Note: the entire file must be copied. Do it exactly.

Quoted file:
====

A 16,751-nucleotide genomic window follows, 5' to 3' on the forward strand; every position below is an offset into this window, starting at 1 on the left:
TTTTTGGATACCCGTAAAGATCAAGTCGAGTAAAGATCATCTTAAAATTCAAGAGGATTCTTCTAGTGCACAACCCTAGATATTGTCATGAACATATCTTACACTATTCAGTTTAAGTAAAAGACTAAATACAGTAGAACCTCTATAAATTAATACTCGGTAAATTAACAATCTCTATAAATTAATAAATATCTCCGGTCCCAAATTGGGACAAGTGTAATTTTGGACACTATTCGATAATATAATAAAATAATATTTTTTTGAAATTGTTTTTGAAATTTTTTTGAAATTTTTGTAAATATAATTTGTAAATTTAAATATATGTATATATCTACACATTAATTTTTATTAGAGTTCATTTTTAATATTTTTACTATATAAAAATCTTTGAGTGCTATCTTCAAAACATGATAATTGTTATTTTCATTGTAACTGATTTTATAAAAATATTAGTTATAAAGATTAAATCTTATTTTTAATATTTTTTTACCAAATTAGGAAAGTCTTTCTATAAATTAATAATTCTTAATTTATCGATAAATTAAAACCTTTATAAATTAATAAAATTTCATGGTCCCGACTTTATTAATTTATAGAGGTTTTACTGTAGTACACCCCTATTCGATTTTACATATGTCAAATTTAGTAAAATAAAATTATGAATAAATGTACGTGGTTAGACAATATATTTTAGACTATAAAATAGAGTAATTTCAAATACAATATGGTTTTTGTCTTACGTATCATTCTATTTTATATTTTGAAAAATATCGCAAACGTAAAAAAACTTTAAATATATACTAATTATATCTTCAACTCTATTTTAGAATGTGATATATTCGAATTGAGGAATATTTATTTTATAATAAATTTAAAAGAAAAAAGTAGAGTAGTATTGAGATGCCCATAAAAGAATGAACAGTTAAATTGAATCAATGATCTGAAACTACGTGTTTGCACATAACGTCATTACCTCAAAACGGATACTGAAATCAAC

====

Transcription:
A 16,751-nucleotide genomic window follows, 5' to 3' on the forward strand; every position below is an offset into this window, starting at 1 on the left:
TTTTTGGATACCCGTAAAGATCAAGTCGAGTAAAGATCATCTTAAAATTCAAGAGGATTCTTCTAGTGCACAACCCTAGATATTGTCATGAACATATCTTACACTATTCAGTTTAAGTAAAAGACTAAATACAGTAGAACCTCTATAAATTAATACTCGGTAAATTAACAATCTCTATAAATTAATAAATATCTCCGGTCCCAAATTGGGACAAGTGTAATTTTGGACACTATTCGATAATATAATAAAATAATATTTTTTTGAAATTGTTTTTGAAATTTTTTTGAAATTTTTGTAAATATAATTTGTAAATTTAAATATATGTATATATCTACACATTAATTTTTATTAGAGTTCATTTTTAATATTTTTACTATATAAAAATCTTTGAGTGCTATCTTCAAAACATGATAATTGTTATTTTCATTGTAACTGATTTTATAAAAATATTAGTTATAAAGATTAAATCTTATTTTTAATATTTTTTTACCAAATTAGGAAAGTCTTTCTATAAATTAATAATTCTTAATTTATCGATAAATTAAAACCTTTATAAATTAATAAAATTTCATGGTCCCGACTTTATTAATTTATAGAGGTTTTACTGTAGTACACCCCTATTCGATTTTACATATGTCAAATTTAGTAAAATAAAATTATGAATAAATGTACGTGGTTAGACAATATATTTTAGACTATAAAATAGAGTAATTTCAAATACAATATGGTTTTTGTCTTACGTATCATTCTATTTTATATTTTGAAAAATATCGCAAACGTAAAAAAACTTTAAATATATACTAATTATATCTTCAACTCTATTTTAGAATGTGATATATTCGAATTGAGGAATATTTATTTTATAATAAATTTAAAAGAAAAAAGTAGAGTAGTATTGAGATGCCCATAAAAGAATGAACAGTTAAATTGAATCAATGATCTGAAACTACGTGTTTGCACATAACGTCATTACCTCAAAACGGATACTGAAATCAAC